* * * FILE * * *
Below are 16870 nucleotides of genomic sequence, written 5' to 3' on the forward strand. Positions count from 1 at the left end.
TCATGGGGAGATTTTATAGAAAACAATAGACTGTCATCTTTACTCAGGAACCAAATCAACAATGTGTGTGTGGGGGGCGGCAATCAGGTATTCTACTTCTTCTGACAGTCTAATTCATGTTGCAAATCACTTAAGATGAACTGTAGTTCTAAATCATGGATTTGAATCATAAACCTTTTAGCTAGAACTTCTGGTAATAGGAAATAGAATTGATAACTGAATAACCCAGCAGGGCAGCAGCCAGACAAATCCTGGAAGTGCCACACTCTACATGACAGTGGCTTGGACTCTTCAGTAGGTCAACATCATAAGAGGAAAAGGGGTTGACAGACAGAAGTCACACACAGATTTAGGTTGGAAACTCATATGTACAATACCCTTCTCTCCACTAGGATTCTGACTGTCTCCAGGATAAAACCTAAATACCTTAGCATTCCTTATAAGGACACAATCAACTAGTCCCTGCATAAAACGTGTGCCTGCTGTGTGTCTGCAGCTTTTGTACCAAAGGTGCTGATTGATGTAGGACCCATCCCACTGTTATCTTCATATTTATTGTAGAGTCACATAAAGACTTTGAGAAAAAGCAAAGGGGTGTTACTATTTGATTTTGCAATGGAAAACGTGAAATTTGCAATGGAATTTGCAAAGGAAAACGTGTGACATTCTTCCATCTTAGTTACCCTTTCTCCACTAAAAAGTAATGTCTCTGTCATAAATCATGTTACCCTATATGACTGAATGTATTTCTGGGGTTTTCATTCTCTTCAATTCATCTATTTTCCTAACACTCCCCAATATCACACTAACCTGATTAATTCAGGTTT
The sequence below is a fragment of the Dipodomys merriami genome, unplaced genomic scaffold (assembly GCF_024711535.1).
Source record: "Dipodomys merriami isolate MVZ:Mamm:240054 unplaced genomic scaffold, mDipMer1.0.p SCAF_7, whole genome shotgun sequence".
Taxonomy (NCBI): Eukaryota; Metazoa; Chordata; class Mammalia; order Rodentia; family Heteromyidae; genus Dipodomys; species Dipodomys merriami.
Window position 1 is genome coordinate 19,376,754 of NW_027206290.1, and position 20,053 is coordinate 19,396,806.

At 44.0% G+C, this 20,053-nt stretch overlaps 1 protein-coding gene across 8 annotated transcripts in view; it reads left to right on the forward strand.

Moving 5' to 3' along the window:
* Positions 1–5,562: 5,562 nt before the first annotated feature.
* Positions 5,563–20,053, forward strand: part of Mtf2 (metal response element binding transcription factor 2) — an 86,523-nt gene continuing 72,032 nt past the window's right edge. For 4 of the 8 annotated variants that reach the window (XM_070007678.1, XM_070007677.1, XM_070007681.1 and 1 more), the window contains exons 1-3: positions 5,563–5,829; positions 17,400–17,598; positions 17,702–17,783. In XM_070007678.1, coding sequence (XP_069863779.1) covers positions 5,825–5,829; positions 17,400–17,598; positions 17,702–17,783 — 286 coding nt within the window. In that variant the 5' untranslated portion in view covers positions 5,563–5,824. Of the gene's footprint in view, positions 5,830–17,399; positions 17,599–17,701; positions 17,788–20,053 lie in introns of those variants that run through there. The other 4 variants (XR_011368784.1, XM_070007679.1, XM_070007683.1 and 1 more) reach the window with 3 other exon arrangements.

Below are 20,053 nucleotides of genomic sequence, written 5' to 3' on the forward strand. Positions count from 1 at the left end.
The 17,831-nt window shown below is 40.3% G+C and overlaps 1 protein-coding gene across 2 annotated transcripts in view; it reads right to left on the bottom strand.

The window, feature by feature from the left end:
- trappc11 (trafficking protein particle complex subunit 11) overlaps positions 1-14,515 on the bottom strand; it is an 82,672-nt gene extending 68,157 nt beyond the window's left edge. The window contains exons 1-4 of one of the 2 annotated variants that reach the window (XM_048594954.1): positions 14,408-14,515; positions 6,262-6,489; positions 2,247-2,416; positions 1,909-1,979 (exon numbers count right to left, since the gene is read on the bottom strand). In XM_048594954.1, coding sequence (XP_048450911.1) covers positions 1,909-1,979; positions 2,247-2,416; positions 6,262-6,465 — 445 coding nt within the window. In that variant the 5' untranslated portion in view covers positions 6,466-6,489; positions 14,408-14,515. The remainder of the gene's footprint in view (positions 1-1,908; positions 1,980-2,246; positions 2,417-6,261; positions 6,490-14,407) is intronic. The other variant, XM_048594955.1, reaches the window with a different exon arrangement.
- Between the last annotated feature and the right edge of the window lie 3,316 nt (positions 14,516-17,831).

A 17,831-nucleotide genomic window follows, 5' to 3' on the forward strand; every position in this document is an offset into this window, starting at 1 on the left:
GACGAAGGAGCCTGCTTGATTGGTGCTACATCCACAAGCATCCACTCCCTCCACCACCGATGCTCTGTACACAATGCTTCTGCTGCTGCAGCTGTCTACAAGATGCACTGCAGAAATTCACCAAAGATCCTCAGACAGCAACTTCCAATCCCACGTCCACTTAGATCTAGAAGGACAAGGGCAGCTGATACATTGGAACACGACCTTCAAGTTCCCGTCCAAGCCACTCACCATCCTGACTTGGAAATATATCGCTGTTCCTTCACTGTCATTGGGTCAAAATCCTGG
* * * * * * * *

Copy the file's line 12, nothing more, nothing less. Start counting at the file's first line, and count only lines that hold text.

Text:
The 17,831-nt window shown below is 40.3% G+C and overlaps 1 protein-coding gene across 2 annotated transcripts in view; it reads right to left on the bottom strand.